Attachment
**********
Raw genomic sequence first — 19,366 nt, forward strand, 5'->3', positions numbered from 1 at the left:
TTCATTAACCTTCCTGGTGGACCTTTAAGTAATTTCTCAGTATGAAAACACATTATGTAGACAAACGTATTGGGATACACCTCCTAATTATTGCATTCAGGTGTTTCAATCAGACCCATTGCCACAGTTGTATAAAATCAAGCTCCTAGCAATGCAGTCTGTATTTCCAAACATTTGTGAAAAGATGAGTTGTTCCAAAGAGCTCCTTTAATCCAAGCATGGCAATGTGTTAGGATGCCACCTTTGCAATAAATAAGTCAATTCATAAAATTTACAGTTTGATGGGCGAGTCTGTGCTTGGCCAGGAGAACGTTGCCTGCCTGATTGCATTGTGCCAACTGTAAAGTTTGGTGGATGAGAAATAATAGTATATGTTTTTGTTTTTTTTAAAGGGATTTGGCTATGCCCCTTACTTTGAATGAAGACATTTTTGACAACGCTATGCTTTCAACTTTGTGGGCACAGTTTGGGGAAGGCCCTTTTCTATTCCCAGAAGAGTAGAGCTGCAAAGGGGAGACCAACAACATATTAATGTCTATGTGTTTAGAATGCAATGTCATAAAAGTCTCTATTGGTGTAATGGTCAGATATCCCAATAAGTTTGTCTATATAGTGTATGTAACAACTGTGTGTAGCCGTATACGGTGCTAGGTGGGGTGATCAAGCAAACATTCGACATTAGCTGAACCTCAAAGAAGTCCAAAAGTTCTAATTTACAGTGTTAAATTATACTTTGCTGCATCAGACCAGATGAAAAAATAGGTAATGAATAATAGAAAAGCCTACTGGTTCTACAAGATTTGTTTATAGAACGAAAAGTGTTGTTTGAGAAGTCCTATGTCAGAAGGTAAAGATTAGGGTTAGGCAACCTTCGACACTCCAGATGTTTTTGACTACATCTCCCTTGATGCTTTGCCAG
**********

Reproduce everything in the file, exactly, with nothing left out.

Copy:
Raw genomic sequence first — 19,366 nt, forward strand, 5'->3', positions numbered from 1 at the left:
TTCATTAACCTTCCTGGTGGACCTTTAAGTAATTTCTCAGTATGAAAACACATTATGTAGACAAACGTATTGGGATACACCTCCTAATTATTGCATTCAGGTGTTTCAATCAGACCCATTGCCACAGTTGTATAAAATCAAGCTCCTAGCAATGCAGTCTGTATTTCCAAACATTTGTGAAAAGATGAGTTGTTCCAAAGAGCTCCTTTAATCCAAGCATGGCAATGTGTTAGGATGCCACCTTTGCAATAAATAAGTCAATTCATAAAATTTACAGTTTGATGGGCGAGTCTGTGCTTGGCCAGGAGAACGTTGCCTGCCTGATTGCATTGTGCCAACTGTAAAGTTTGGTGGATGAGAAATAATAGTATATGTTTTTGTTTTTTTTAAAGGGATTTGGCTATGCCCCTTACTTTGAATGAAGACATTTTTGACAACGCTATGCTTTCAACTTTGTGGGCACAGTTTGGGGAAGGCCCTTTTCTATTCCCAGAAGAGTAGAGCTGCAAAGGGGAGACCAACAACATATTAATGTCTATGTGTTTAGAATGCAATGTCATAAAAGTCTCTATTGGTGTAATGGTCAGATATCCCAATAAGTTTGTCTATATAGTGTATGTAACAACTGTGTGTAGCCGTATACGGTGCTAGGTGGGGTGATCAAGCAAACATTCGACATTAGCTGAACCTCAAAGAAGTCCAAAAGTTCTAATTTACAGTGTTAAATTATACTTTGCTGCATCAGACCAGATGAAAAAATAGGTAATGAATAATAGAAAAGCCTACTGGTTCTACAAGATTTGTTTATAGAACGAAAAGTGTTGTTTGAGAAGTCCTATGTCAGAAGGTAAAGATTAGGGTTAGGCAACCTTCGACACTCCAGATGTTTTTGACTACATCTCCCTTGATGCTTTGCCAG